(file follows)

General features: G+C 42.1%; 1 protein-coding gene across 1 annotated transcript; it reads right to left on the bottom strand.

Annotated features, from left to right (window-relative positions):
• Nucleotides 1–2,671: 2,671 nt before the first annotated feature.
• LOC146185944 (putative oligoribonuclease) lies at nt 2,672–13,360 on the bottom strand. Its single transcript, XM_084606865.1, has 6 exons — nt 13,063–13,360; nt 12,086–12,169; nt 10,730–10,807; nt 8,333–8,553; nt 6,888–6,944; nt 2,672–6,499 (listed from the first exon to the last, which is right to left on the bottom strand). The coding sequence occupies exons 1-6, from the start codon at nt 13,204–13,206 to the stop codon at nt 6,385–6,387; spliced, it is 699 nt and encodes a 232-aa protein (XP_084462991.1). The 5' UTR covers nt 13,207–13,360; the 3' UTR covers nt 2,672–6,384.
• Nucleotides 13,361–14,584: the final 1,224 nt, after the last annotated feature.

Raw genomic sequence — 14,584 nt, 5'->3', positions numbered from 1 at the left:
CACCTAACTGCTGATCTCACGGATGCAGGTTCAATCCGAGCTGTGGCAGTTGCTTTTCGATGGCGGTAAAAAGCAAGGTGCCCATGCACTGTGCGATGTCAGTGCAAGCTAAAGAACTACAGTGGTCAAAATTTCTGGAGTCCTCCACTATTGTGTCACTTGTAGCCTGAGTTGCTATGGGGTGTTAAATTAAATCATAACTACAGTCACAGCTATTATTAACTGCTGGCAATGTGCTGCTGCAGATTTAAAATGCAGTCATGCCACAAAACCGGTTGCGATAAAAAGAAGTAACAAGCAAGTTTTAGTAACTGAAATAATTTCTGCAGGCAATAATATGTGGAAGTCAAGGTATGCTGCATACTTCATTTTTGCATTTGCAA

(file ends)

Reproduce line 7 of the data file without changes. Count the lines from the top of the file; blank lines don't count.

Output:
CACCTAACTGCTGATCTCACGGATGCAGGTTCAATCCGAGCTGTGGCAGTTGCTTTTCGATGGCGGTAAAAAGCAAGGTGCCCATGCACTGTGCGATGTCAGTGCAAGCTAAAGAACTACAGTGGTCAAAATTTCTGGAGTCCTCCACTATTGTGTCACTTGTAGCCTGAGTTGCTATGGGGTGTTAAATTAAATCATAACTACAGTCACAGCTATTATTAACTGCTGGCAATGTGCTGCTGCAGATTTAAAATGCAGTCATGCCACAAAACCGGTTGCGATAAAAAGAAGTAACAAGCAAGTTTTAGTAACTGAAATAATTTCTGCAGGCAATAATATGTGGAAGTCAAGGTATGCTGCATACTTCATTTTTGCATTTGCAA